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Apr 29, 2021

5 min. read

Over two decades on the job, tow truck operator John Kimove has had his share of close calls. But one near miss remains especially fresh in his mind.

It was a spring afternoon in 2011 and the owner of Chatham-Kent’s National Roadside Solutions was changing a motorist's tire on the side of Highway 401.

Suddenly, he looked up to see a car speeding along the shoulder straight at him. Kimove says the driver was about 50 metres away—close enough, Kimove remembers, to make eye contact—when he swerved back into traffic, setting off a three-car pileup. While Kimove was unhurt, the crash was a reminder of the dangers faced by tow truck operators everyday, he says.

While tending to stranded vehicles, tow truck operators are risking their lives daily. Here’s why it’s important to slow down and move over in to keep them safe.

CAA’s National Slow Down, Move Over Day

A man sitting in the driver's seat of a truck.

“Just being out there, tow operators are risking their lives,” Kimove says. “Everybody’s in a rush. But they don’t think about the consequences of being in a rush, what could happen.”

Stories like Kimove’s are why road safety activists have designated May 11 as CAA’s National Slow Down, Move Over Day, which highlights awareness about the risk tow truck operators face daily and to encourage motorists to give them the space they need to work.

Advocating for Safe Working Conditions

Across North America, approximately 100 tow truck operators are killed every year while attending to stranded vehicles.

“There is a huge safety risk these men and women take every day,” says Teresa Di Felice, the assistant vice president of government and community relations with CAA South Central Ontario. She says drivers should do everything they can to safeguard tow truck operators, whom she calls essential workers.

“They’re doing this job to rescue people who are stranded and in need of assistance.”

Ontario Laws to Protect Emergency Vehicles

Like many jurisdictions across North America, Ontario has strict laws designed to protect tow truck operators, which have passed after years of advocating by CAA.

These laws require drivers to slow down and proceed with caution if they see a tow truck—or any other emergency vehicle—that is stopped on the side of the road with its lights flashing. If it’s safe, motorists should also change lanes. If they don’t do those things, they face a minimum fine of $490 and three demerit points for a first offence. Repeat offenders could lose their licence for two years and face up to six months of jail time.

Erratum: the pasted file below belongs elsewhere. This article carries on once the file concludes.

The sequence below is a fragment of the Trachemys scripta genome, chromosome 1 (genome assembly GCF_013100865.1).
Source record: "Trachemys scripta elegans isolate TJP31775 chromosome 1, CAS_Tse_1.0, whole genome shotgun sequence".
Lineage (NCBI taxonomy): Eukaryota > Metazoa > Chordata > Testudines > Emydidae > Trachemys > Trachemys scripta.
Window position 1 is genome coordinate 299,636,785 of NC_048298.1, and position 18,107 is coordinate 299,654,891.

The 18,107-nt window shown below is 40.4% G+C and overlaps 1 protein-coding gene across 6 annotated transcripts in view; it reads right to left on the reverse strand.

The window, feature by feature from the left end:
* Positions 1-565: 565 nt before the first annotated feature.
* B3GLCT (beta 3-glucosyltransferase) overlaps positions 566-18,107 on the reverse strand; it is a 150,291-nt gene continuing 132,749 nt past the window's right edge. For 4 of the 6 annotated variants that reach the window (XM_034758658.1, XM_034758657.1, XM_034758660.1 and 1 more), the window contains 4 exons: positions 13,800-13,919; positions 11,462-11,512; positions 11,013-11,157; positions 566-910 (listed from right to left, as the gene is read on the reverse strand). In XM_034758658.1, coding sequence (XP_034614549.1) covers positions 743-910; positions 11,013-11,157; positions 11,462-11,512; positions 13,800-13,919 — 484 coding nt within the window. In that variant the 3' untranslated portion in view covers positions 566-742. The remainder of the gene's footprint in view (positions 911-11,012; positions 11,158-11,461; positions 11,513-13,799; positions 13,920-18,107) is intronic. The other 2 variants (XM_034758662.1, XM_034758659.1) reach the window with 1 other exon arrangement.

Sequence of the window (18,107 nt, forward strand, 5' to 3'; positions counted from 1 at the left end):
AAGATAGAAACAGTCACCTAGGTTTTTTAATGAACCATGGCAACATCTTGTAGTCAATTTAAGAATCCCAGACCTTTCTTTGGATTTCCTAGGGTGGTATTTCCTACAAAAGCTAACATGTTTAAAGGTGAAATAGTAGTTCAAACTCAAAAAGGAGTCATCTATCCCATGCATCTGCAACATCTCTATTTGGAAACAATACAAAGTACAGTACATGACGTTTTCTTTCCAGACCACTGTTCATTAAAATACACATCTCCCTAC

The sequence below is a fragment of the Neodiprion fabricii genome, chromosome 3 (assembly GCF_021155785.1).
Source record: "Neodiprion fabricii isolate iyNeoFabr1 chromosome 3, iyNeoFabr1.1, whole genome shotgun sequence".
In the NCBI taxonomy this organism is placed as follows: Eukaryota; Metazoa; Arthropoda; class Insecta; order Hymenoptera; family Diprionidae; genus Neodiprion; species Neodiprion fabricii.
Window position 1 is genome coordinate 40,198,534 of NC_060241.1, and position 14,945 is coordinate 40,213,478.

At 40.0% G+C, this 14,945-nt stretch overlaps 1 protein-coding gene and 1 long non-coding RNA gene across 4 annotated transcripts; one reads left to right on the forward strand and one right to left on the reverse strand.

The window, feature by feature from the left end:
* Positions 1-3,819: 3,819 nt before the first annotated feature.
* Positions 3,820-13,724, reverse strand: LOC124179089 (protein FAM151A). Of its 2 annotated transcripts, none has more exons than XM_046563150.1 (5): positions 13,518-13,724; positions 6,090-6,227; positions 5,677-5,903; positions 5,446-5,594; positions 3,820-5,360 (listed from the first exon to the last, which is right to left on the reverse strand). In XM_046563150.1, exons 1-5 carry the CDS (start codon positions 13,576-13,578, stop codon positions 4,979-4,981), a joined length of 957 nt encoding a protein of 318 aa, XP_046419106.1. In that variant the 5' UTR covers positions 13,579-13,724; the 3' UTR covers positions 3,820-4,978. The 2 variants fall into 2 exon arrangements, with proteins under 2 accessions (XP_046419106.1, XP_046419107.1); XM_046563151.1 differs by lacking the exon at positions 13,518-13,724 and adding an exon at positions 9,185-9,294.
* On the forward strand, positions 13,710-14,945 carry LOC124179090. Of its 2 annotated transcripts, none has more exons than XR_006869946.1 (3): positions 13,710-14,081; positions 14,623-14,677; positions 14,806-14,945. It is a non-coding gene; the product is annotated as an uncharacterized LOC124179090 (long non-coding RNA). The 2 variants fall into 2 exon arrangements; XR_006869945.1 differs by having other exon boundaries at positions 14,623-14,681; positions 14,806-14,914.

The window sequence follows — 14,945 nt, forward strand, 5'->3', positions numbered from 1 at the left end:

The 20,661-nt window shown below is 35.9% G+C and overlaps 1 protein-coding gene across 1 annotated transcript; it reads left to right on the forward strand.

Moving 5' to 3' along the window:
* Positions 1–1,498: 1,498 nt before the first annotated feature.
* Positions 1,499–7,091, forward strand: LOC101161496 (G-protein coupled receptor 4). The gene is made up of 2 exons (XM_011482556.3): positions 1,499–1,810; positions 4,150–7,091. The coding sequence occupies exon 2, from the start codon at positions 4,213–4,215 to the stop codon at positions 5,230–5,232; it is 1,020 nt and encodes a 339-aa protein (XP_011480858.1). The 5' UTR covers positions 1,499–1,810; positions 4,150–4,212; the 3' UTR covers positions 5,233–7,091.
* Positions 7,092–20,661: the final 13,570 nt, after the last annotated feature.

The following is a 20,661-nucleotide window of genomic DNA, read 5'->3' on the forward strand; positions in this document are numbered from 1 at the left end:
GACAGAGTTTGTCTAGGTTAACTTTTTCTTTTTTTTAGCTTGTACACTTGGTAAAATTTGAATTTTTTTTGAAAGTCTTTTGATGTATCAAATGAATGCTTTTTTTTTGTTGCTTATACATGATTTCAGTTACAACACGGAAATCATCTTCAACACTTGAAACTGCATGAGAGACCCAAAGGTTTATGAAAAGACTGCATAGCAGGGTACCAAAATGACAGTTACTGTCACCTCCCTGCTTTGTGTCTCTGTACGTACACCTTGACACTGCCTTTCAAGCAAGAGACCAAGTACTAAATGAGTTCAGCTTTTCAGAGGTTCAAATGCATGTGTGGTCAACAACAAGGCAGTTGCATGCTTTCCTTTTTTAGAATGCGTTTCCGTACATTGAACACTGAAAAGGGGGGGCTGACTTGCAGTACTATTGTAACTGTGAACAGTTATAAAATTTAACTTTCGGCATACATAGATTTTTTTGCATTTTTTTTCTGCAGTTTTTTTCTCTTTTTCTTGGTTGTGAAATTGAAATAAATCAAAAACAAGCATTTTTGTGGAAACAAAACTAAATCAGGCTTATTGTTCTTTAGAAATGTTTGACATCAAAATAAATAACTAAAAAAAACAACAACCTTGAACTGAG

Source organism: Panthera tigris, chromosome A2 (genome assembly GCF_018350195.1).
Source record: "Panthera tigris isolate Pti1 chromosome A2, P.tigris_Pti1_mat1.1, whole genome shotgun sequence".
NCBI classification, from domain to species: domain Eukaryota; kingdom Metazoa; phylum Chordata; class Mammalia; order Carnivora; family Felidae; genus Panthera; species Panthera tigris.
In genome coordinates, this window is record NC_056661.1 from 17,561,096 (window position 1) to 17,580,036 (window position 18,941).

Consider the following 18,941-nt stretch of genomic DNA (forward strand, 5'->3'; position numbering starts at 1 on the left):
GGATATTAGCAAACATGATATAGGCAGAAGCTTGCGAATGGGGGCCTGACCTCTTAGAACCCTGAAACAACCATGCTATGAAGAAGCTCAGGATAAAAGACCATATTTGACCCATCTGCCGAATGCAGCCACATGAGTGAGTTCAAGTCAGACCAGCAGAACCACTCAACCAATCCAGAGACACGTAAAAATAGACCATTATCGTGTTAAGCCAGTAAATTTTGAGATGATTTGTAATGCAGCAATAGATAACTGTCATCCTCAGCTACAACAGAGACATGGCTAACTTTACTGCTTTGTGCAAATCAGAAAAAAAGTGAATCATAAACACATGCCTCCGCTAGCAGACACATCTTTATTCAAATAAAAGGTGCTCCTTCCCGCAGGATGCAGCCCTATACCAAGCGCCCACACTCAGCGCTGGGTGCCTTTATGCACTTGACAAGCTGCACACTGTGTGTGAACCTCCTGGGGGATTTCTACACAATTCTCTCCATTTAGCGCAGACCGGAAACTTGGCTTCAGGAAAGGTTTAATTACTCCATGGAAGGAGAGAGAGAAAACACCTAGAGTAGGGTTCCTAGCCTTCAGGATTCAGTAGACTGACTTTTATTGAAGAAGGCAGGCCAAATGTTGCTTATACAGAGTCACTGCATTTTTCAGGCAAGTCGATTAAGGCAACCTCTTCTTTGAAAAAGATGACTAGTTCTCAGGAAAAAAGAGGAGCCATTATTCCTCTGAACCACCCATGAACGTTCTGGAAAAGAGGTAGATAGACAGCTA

The law has been in effect for six years, but a CAA survey conducted in April 2020 found that just 55 percent of drivers actually slow down and move over for stopped tow trucks. More than 87 percent do so for other emergency vehicles, like fire trucks, ambulances and police vehicles, which is a dangerous double standard, Di Felice says.

Increase in distracted driving

While awareness has been raised as a result of the law, the profession remains a dangerous one, Kimove says.

He believes the explosion of cell phones and the epidemic of distracted driving they have created has made the roads a more dangerous place. In Ontario, one in three drivers have admitted to being distracted by their mobile device, while in 2014, inattentive driving contributed to one in five road fatalities.

Numbers like that are why Kimove recommends that drivers put their phones away. He also says they should constantly scan the road ahead and never take their eyes off the pavement for more than two seconds. Any more, and there's a chance they won’t be able to react to something unexpected, like a tow truck on the side of the road.

“Too many people don’t pay attention to what’s going on around them,” says Kimove. That’s very dangerous when you’re driving a 4,000-pound missile down the road."

Each May, CAA clubs across Canada coordinate a national Slow Down, Move Over Day as part of a broader campaign to remind motorists to be cautious around tow truck operators. Learn more about CAA’s efforts to protect tow truck operators here.

Image Credit: CAA South Central Ontario

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